Some heavy metals are required in trace amounts for the survival of living organisms, however at higher concentrations these metals can be incredibly toxic.
In order to isolate, study and efficiently treat a bacterial outbreak, it is vital to be able to grow, store and identify the particular strains of bacteria that cause the disease.
Given that they occupy every other niche on earth, including deep sea vents, salt flats and the interior of human bodies, it should come as no surprise that bacteria are also found in human houses.
If anyone is around in London over the weekend, there's an awesome looking summer science exhibition at the Royal Society focusing on bacterial signal transduction: how bacteria work together to sense and respond to their environment.
Bacteria may be single celled organisms but they very rarely exist as single cells on their own. Instead, bacteria form colonies made up of many cells, all growing and dividing together.
Migrating animals are always impressive to watch. The ability to cover huge areas of land in massive groups can be a beneficial strategy for many animals; whether birds, mammals or shoals of fish.
From the point of view of an intracellular bacteria, the human body really is no more than just a habitat in which they must grow and thrive. While this particular habitat might have stable internal conditions, and less competition than the big open world, it has its disadvantages in continuous attacks from the immune system, and the lack of usable nutrients.
It has been a while since I've last posted. Usually I try not to give excuses for lateness, but this time I do have a very good one.I'm currently 15 and a half weeks pregnant!In the UK there is a fairly good and well thought-out system to make sure pregnant women get all the necessary checks and scans.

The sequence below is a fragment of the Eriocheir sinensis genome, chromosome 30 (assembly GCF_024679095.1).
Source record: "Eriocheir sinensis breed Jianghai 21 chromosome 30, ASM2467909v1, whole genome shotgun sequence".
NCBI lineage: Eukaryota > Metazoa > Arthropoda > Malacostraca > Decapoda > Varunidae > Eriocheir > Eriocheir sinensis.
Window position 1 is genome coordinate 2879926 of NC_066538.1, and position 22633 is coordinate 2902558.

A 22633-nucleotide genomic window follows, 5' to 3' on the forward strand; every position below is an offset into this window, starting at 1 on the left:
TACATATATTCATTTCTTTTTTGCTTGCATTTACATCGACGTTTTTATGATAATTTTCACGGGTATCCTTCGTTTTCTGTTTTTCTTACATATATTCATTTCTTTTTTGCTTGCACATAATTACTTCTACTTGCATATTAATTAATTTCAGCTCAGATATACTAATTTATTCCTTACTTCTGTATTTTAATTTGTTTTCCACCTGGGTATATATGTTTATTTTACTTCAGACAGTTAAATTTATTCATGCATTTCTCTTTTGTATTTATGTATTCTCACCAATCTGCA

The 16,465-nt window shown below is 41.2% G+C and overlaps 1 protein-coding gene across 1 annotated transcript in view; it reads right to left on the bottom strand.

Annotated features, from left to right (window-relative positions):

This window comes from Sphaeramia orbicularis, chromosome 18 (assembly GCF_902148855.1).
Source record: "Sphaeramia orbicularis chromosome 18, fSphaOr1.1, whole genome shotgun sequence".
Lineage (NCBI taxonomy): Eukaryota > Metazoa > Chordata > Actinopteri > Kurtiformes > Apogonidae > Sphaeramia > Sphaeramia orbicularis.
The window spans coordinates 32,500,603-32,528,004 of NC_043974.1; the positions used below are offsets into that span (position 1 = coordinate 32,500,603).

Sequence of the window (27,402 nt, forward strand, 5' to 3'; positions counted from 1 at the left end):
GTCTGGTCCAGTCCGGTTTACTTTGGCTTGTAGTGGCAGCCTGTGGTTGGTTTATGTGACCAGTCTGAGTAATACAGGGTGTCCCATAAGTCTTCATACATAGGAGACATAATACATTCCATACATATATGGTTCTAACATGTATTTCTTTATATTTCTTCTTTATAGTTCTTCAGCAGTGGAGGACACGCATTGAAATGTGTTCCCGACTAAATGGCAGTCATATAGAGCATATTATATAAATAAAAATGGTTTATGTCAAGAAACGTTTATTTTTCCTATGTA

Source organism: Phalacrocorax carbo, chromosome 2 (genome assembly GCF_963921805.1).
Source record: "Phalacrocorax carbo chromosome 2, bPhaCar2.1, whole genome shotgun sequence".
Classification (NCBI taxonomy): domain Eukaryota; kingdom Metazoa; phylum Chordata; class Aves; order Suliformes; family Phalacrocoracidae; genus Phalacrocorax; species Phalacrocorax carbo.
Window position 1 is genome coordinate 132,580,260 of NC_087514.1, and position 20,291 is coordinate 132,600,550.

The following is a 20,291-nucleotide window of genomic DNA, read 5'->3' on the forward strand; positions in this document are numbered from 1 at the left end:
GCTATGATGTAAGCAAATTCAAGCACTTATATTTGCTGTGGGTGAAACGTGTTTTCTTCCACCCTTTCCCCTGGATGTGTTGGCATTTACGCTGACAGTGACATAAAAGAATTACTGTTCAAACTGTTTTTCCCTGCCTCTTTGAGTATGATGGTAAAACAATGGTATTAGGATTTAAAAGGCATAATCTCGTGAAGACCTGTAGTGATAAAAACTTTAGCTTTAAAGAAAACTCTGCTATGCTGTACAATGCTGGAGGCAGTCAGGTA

Welcome to the 56th edition of the Carnival of Evolution.I haven't been on holiday for a while, so for this issue I thought I'd take a trip around the world, looking in on all the exciting research and work being done in the field of evolution.
Although it usually only gets talked about when it starts causing problems, cholesterol is an important molecule to have in the body, as it is a component of cell membranes.
STAFFBehind the scenes at Scientific AmericanRead
Anecdotes from the Archive
Anthropology in Practice
Exploring the human condition.Read
Insights into intelligence, creativity, personality, and fulfillmentRead
Everything you always wanted to know about raising science-literate kidsRead
Critical views of science in the newsRead
Dark Star Diaries
Explore the science behind the dog in your bedRead
News and research about endangered species from around the worldRead
Frontiers for Young Minds
Science by and for kids ages 8-15Read
Commentary invited by editors of Scientific AmericanRead
Climate science in a changing worldRead
Illusions, Delusions, and Everyday DeceptionsRead
Discussion and news about planets, exoplanets, and astrobiologyRead
MIND Guest Blog
Commentary invited by editors of Scientific American MindRead
Not bad science
New discoveries in animal behavior and cognitionRead
Opinion, arguments & analyses from guest experts and from the editors of Scientific AmericanRead
More than wires - exploring the connections between energy, environment, and our livesRead
Roots of Unity
Mathematics: learning it, doing it, celebrating it.Read
Adventures in the good science of rock-breaking.Read
STAFFIllustrating science since 1845Read
STAFFA science blog, sans blagueRead
Amphibians, reptiles, birds and mammals - living and extinctRead
The Artful Amoeba
A Blog About the Weird Wonderfulness of Life on EarthRead
Exploring and celebrating diversity in science.Read